I guess you could say this is a post about truth, whatever that might be, which makes it about fact and reality (double ditto whatevers), which makes it a post about perception, really, a post about point of view.

And what does that even mean?

Sure, point of view is a way of considering a thing, not limited merely to our sensing the thing, but involving an attitude as well (about the thing being sensed, yes, and often about ourselves).

Cold Hard Fact: sometimes the words we least want to hear are the words we need to hear most. Sometimes they provide us (or force us to take) a different point of view.

I suppose a resistance to the words we don’t want to hear might be a form of self-preservation (of the ego, at least, and maybe of one’s dreams). I mean, giving up on our dreams seems to be more common than chasing them once we reach a certain age (that sort of cynicism seems to be taking hold in adolescence these days which is such a terrible shame).

If you’ve somehow found a way to hold onto those dreams, to chase them, your dream-preservation response is probably heightened.

Given the myriad pressures on us from so many directions to put aside the dream (you know, to let go of the “fanciful”), for the pursuit of the practical, I get the inherent need to defend our pursuit, but not at the sacrifice of reason. After all, sometimes the perceived criticism, sometimes the feedback, the insight, the advice, the idea being shared with us (wanted or not) has merit.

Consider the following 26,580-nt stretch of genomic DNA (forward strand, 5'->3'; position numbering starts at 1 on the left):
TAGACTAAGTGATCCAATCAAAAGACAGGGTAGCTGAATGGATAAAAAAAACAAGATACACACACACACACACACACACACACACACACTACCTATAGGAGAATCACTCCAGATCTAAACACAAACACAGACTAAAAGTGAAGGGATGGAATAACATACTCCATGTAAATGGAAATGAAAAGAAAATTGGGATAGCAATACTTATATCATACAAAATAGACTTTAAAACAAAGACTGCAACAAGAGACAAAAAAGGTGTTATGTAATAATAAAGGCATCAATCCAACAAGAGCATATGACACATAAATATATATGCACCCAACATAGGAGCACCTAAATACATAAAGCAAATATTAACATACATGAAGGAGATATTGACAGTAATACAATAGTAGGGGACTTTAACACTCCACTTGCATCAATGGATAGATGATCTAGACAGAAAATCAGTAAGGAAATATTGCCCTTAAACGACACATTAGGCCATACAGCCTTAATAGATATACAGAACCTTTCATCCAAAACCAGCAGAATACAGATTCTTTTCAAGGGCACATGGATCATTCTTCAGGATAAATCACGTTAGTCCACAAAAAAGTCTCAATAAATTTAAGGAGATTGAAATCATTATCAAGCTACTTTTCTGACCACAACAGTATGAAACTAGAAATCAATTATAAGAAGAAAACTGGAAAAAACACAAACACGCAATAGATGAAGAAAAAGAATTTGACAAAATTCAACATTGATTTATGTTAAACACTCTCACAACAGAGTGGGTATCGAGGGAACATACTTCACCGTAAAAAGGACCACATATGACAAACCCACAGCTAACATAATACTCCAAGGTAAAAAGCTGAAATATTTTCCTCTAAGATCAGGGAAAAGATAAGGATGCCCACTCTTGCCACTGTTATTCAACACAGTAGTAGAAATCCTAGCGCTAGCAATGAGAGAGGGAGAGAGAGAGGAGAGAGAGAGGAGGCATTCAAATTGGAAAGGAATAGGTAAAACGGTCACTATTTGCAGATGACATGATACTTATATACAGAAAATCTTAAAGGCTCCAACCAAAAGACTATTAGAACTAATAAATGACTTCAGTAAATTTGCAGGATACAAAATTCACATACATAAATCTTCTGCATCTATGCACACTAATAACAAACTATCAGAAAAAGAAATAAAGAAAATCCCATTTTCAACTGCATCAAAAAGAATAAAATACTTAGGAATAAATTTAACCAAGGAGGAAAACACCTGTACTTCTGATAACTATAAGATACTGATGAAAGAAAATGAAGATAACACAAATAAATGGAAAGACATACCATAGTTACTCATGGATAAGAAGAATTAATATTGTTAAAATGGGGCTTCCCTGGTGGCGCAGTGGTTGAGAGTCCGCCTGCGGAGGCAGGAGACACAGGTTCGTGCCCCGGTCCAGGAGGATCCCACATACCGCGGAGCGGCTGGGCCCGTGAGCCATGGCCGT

Sometimes it bears, at the very least, a seed of truth.
Which is often also a seed for growth.
If we recognize it, that is. If we allow ourselves to perceive it, to consider it, to weigh it, to examine it from various points of view.

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The Thing About Being Misunderstood

Bully by S. Babikovs

Bully by S. Babikovs

The first time, there were just three of them, my used-to-be-friends, with their wild hands latched onto my arms like vines imbued with dark magic, pulling me down to the earth; their fists turned into impossibly hard knots of bone, like so many dead stars crashing down from the sky against my head, shoulders, chest, gut; their feet stomping breath from my lungs, as if they were boys suddenly reduced to nothing more than steel toe, steel toe, steel toe.

It was the darkest three-foot section of the school, just outside the gym doors, where the hallway zig-zagged back into the locker room. . . .

That’s how my memoir would begin. If, you know, I started at fifth grade. Actually, I’m in the process of writing a fictionalized account of that very story.